HE HAS seen his bulls sold on to premier studs, become the first seed and stock breeder to clone a female cow in Australia and last week he topped the Big Country Brahman Sale.
But the thing Tony Fenech is most proud of is his family's involvement in the business.
The Central Queensland breeder has even taken to naming his best sires after family members, last week's sale topper, FBC Felix Manso, is in fact, the namesake of his one-year-old grandson.
After another long day on the property, Mr Fenech caught up with the Rural Weekly to talk all things cattle and to explain why he knew from an early age brahmans were the breed for him.
FENECH Brahmans is located in Wowan, a seven-and-a-half-hour drive south of Charters Towers, where Mr Fenech made the trek to the Big Country Brahman Sale.
On the back of the truck was a bull called FBC Felix Manso and while it was expected he would do well, Mr Fenech didn't know the 36-month-old bull would top the sale at $65,000.
Felix was named after Tony and his wife Joanne's grandson Felix who turns one in April.
"We've named our top bulls after our grandsons, the first one was Jacko, then we had Harrison," he said.
"We've also had Hugo, and now Felix."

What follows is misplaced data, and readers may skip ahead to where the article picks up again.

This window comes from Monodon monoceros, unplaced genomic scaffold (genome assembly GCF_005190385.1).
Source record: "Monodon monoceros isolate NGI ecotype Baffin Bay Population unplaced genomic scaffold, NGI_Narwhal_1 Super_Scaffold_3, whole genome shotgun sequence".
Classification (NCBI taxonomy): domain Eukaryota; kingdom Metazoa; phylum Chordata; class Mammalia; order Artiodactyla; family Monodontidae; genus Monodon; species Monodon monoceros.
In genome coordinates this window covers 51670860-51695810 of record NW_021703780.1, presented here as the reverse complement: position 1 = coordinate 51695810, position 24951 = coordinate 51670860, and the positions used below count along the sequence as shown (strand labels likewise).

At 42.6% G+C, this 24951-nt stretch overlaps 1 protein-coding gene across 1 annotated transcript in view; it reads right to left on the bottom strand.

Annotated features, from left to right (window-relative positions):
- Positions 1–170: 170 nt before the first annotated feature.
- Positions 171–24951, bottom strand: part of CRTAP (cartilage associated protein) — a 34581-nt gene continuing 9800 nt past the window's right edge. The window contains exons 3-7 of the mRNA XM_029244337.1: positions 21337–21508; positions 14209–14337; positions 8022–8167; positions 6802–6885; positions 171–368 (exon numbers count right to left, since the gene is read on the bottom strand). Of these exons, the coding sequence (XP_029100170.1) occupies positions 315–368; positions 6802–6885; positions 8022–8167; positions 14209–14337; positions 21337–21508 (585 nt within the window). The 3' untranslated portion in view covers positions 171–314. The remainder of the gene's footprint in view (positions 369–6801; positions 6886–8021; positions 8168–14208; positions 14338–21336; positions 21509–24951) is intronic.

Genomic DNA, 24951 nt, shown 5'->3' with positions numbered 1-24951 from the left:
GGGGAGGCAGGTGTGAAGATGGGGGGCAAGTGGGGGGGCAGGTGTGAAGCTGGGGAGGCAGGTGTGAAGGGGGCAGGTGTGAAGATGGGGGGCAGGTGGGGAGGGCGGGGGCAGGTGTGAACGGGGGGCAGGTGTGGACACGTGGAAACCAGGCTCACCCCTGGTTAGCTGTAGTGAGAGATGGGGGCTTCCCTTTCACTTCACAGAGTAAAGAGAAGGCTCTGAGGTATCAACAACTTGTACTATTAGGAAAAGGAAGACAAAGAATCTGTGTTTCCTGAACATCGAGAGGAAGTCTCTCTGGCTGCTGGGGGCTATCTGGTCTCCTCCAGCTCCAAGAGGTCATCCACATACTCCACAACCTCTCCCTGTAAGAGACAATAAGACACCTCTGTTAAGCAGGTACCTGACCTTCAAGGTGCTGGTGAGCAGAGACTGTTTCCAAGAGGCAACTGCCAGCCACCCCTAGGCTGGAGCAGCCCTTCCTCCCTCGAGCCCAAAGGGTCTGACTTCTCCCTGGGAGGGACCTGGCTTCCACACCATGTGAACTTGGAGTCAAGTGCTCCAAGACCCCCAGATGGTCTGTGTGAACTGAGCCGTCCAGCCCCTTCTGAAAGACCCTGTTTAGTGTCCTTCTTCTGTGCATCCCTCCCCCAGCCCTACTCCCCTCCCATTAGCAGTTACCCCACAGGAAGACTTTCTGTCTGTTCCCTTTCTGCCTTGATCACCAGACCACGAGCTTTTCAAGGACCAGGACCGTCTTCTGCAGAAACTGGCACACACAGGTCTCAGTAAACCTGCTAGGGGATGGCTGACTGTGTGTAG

He said it's hard to get a bull who has structural soundness, the right beef attribution, a good strong head and good temperament all in the one animal.
But Mr Fenech said Felix had it all, with a magnificent temperament.
"He has a lovely nature, it's hard to get an animal with nearly everything right," he said. "He has a real clean sheath, good sized testicles, his feet and legs are perfect, he's massive boned.
"He carries himself so well, he's a very well-balanced bull."
Felix comes from a good line of sires with great producing results.
"We imported his grandfather's semen from America and he did a really good job," he said.
"We had a son by him called Megatron, who is the sire for Felix, so I'm sure Felix will breed on like his father and grandfather had.
"It's a really powerful line."